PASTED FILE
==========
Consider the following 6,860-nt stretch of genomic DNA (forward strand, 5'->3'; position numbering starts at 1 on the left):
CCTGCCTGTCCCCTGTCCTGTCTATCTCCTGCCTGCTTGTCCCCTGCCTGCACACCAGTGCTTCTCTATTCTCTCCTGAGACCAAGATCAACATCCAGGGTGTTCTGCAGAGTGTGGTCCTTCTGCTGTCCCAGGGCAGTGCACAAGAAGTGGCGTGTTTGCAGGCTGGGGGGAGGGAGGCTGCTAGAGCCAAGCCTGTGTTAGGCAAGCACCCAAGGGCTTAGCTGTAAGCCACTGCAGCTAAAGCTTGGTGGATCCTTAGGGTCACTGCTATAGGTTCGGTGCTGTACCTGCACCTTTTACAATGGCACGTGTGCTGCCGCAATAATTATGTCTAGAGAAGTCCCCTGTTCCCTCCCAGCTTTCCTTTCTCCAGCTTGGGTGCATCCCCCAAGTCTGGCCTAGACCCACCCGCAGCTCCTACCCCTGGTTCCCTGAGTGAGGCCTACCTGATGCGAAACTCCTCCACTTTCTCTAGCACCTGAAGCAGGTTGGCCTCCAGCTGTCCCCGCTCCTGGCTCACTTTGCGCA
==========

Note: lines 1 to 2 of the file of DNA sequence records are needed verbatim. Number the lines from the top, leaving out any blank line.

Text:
Consider the following 6,860-nt stretch of genomic DNA (forward strand, 5'->3'; position numbering starts at 1 on the left):
CCTGCCTGTCCCCTGTCCTGTCTATCTCCTGCCTGCTTGTCCCCTGCCTGCACACCAGTGCTTCTCTATTCTCTCCTGAGACCAAGATCAACATCCAGGGTGTTCTGCAGAGTGTGGTCCTTCTGCTGTCCCAGGGCAGTGCACAAGAAGTGGCGTGTTTGCAGGCTGGGGGGAGGGAGGCTGCTAGAGCCAAGCCTGTGTTAGGCAAGCACCCAAGGGCTTAGCTGTAAGCCACTGCAGCTAAAGCTTGGTGGATCCTTAGGGTCACTGCTATAGGTTCGGTGCTGTACCTGCACCTTTTACAATGGCACGTGTGCTGCCGCAATAATTATGTCTAGAGAAGTCCCCTGTTCCCTCCCAGCTTTCCTTTCTCCAGCTTGGGTGCATCCCCCAAGTCTGGCCTAGACCCACCCGCAGCTCCTACCCCTGGTTCCCTGAGTGAGGCCTACCTGATGCGAAACTCCTCCACTTTCTCTAGCACCTGAAGCAGGTTGGCCTCCAGCTGTCCCCGCTCCTGGCTCACTTTGCGCA